8. Where did you buy your regulator? Read my reply to badfrog. its important to have the current limit set properly or you will destroy your dynamo. As others have stated, the charge rate you describe indicates a battery that is discharged. One thing you can try is to have the battery checked and if necessary charged and reinstall. If that doesn't work, then I suspect the regulator needs to be adjusted or replaced.
  9. No, that's not correct. All modern 12 volt batteries, regardless of design, have a cell voltage of just over 2 volts. To be more precise: Open-circuit (quiescent) at full charge: 2.1V 6 x 2.1 = 12.6 volts Open-circuit at full discharge: 1.95V 6 x 1.95 = 11.7 volts Loaded at full discharge: 1.75V 6 x 1.75 = 10.5 volts You may be thinking of the typical alternator output when charging a discharged battery. For example: Typical (daily) charging: 2.37V to 2.4V which gives you 6 x 2,4 = 14.4 volts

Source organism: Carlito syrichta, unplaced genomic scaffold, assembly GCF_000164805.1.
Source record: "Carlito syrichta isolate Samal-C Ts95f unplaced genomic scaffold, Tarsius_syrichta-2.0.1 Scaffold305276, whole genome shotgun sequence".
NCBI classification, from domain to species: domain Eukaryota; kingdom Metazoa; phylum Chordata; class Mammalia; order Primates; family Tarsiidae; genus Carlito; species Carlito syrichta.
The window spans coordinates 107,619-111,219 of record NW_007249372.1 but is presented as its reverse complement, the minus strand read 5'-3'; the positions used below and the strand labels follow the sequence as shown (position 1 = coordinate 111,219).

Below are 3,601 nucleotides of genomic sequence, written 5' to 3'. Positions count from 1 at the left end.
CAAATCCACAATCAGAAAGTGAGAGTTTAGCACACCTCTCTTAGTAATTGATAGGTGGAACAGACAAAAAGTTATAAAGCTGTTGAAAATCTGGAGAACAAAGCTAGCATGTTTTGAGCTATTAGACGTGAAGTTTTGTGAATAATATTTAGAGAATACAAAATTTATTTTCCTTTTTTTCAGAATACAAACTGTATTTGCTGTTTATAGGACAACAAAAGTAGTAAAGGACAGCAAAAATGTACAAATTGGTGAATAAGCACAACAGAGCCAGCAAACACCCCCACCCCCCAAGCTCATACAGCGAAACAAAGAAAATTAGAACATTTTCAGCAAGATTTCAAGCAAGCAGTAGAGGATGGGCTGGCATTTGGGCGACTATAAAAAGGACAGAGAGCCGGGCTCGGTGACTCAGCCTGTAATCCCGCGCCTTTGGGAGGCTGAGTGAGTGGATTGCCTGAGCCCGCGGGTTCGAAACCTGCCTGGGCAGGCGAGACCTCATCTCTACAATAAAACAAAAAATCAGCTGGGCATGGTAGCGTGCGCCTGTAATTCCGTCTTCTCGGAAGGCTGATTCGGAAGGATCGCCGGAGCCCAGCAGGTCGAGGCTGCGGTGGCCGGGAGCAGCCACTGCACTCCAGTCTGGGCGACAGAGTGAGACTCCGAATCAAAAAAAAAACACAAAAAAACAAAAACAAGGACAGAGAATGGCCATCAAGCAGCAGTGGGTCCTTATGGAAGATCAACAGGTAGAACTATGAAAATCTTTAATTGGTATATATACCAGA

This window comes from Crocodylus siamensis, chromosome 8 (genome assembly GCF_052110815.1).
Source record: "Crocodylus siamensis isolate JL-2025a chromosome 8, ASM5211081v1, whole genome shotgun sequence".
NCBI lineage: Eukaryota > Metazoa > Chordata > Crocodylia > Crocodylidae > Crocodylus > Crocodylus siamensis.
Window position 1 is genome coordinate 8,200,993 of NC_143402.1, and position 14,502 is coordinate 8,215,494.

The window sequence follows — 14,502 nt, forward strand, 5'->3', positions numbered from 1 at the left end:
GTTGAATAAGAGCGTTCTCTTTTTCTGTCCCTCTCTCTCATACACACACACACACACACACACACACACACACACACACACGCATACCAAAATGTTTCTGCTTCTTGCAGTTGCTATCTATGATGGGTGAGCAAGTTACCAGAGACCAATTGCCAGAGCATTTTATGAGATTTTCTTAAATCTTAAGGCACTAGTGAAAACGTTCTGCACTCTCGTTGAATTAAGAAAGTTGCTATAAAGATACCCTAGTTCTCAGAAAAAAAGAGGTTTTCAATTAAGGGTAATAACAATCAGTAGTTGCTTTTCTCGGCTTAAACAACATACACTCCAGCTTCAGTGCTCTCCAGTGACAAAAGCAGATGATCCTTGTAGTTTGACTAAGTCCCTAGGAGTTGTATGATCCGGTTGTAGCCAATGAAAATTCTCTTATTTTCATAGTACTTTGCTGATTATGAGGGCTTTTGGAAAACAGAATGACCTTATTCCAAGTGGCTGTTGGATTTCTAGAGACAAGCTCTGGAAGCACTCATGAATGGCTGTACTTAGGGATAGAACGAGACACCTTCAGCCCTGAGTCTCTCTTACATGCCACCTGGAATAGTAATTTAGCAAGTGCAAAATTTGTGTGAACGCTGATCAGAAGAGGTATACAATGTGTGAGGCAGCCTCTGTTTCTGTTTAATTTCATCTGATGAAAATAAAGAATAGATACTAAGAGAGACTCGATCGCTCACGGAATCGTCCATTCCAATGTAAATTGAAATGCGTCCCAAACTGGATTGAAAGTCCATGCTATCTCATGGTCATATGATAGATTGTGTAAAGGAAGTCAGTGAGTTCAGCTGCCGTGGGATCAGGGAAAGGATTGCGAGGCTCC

10. Your generalized statement is absurd! That said we don't even know where he bought this SS regulator. If it is the Bob Jeffers design you can be sure it was assembled and tested in New Hampshire, USA. If you read my recent posts regarding a dynamo failure, you will note that I was too quick to point a finger at the regulator as the source of trouble. In fact it was a bad dynamo all along. Getting back to the regulator, it is important to identify the dynamo and its maximum current rating. I made a mistake and had identified mine as a LUCAS C40 when in fact its a C39PV2. This resulted in a current limit setting (made at the factory) approx. 16 percent too high. Depending on one's driving habits and use of electricals, etc, this can kill a dynamo very quickly. Bob Jeffers was quick to point this out and we got the setting sorted.